How It Feels
Collecting a urine sample does not cause
There is no chance for problems while collecting
a urine sample.
A urine culture is a test to detect and
identify organisms (usually bacteria) that may be causing a
urinary tract infection (UTI). Urine culture results
are usually ready in 1 to 3 days. Some organisms take longer to grow in the
culture; for this reason, results may not be available for several days.
No bacteria or other organisms (such as
fungi) grow in the culture. The culture result is
Organisms (usually bacteria) grow in the
culture. The culture result is positive.
count of 100,000 or more bacteria per
milliliter (mL) of urine may be caused by an
infection. A count ranging from 100 to 100,000 could be either caused by
infection or by contamination of the sample (you may need a repeat urine
culture). If the count is 100 or less, infection is unlikely; however, a count
of 100 or less may also be seen if you are already taking
If test results are positive,
sensitivity testing may be done to help make decisions
What Affects the Test
Reasons you may not be able to
have the test or why the results may not be helpful include:
- Taking antibiotics or just finished taking
- Taking water pills (diuretics) or
drinking a large amount of liquid. This may dilute your urine and reduce the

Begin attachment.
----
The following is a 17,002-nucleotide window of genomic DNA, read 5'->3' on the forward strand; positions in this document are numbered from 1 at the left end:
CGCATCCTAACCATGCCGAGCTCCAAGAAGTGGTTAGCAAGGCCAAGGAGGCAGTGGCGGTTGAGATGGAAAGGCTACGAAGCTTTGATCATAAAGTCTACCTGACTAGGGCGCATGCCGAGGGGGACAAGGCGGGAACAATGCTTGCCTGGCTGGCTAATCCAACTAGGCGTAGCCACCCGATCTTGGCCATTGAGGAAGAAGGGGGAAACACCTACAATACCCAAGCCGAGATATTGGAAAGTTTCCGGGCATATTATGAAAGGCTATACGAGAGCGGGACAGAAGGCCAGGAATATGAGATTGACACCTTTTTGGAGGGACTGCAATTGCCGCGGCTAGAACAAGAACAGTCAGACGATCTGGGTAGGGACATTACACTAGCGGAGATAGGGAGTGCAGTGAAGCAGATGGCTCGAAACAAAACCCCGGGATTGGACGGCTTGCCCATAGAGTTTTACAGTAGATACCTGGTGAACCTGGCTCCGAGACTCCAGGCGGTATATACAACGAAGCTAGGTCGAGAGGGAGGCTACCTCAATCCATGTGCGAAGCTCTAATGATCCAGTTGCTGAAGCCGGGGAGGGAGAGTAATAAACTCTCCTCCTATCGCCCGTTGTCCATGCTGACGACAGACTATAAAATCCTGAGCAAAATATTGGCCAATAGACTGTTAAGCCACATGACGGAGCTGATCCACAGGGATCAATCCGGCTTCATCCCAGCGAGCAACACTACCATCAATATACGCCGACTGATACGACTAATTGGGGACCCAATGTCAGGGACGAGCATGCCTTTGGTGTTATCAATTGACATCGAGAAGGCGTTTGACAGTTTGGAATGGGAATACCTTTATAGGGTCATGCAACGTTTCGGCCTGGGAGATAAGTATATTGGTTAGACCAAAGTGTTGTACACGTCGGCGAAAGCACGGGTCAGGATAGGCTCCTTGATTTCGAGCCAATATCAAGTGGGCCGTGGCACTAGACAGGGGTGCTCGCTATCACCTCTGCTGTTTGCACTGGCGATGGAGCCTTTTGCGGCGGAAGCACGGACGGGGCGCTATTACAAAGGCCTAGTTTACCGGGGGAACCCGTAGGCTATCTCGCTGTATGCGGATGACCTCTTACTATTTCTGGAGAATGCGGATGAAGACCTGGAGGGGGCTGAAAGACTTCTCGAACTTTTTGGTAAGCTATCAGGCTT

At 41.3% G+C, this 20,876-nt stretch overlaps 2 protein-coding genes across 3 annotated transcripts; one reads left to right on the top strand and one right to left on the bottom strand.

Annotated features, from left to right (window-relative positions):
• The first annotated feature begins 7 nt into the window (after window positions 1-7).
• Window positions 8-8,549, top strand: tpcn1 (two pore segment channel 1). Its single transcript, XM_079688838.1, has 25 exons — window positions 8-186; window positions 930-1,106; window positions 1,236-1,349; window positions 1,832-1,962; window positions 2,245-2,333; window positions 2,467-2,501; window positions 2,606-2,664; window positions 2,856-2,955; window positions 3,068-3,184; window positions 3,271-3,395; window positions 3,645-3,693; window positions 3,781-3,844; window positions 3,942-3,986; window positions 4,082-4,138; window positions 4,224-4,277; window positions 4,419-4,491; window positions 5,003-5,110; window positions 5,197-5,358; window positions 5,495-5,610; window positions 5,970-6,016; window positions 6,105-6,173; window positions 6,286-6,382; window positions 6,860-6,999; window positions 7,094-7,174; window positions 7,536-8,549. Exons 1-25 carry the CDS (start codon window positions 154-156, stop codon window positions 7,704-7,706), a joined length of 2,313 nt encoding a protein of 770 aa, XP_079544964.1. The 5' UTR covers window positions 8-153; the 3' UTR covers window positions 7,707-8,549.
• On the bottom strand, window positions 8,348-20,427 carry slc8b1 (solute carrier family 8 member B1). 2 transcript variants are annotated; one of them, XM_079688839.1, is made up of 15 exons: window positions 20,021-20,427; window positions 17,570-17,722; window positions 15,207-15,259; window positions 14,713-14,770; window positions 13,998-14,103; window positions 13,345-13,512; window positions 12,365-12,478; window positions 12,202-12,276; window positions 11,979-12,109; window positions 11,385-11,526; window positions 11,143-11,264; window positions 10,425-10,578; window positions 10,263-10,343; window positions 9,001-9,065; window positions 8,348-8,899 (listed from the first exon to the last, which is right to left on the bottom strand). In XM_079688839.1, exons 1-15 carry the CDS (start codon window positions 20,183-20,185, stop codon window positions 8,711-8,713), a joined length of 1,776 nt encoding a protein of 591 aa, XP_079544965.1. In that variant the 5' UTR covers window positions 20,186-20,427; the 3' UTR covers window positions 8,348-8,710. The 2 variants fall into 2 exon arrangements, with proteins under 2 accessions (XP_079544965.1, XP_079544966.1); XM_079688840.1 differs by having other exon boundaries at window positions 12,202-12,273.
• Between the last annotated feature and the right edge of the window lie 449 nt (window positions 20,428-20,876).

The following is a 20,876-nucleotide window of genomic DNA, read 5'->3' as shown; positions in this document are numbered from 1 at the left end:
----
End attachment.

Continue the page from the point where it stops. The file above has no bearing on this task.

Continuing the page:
number of bacteria in the sample.
- Taking a lot of vitamin C.
What To Think About
- A urine culture done in the early stage of a
urinary tract infection (UTI) may be less accurate than one that is done after
the infection becomes established.
- A urine culture may be done when
an abnormal result from a
urinalysis (such as an increased number of white blood
cells) shows signs of an infection. For more information, see the topic
- A urine culture is not
always done for a healthy woman with symptoms of a urinary tract infection and
a positive urine test result.
- A urine culture may be repeated after
the UTI has been treated to make sure the infection is cured.
health professional may collect a urine sample by placing a
urinary catheter into the bladder. This method is
sometimes used to collect urine from a person in the hospital who is very ill
or unable to provide a clean-catch sample. Using a catheter to collect a urine
sample reduces the chance of getting bacteria from the skin or genital area in
the urine sample, but catheter use sometimes causes a UTI.
who have a urinary catheter in place for a long time are at high risk of
developing a UTI.
- Collecting a urine sample from a small child or
baby may be done by using a special plastic bag with tape around its opening (a
U bag). The bag is attached around the child's genitals until he or she
urinates (usually within an hour). Then the bag is carefully removed. To
collect a urine sample from a very sick baby, a doctor may insert a needle
through the baby's abdomen directly into the bladder (suprapubic
- To diagnose
tuberculosis that has spread to the urinary tract, a
special test will be done using all of the first morning urine on three
- Sensitivity testing helps your doctor
choose the best medicine to treat specific types of bacteria or fungus that may
be causing a UTI.
- Some types of bacteria or fungi may take several weeks to grow in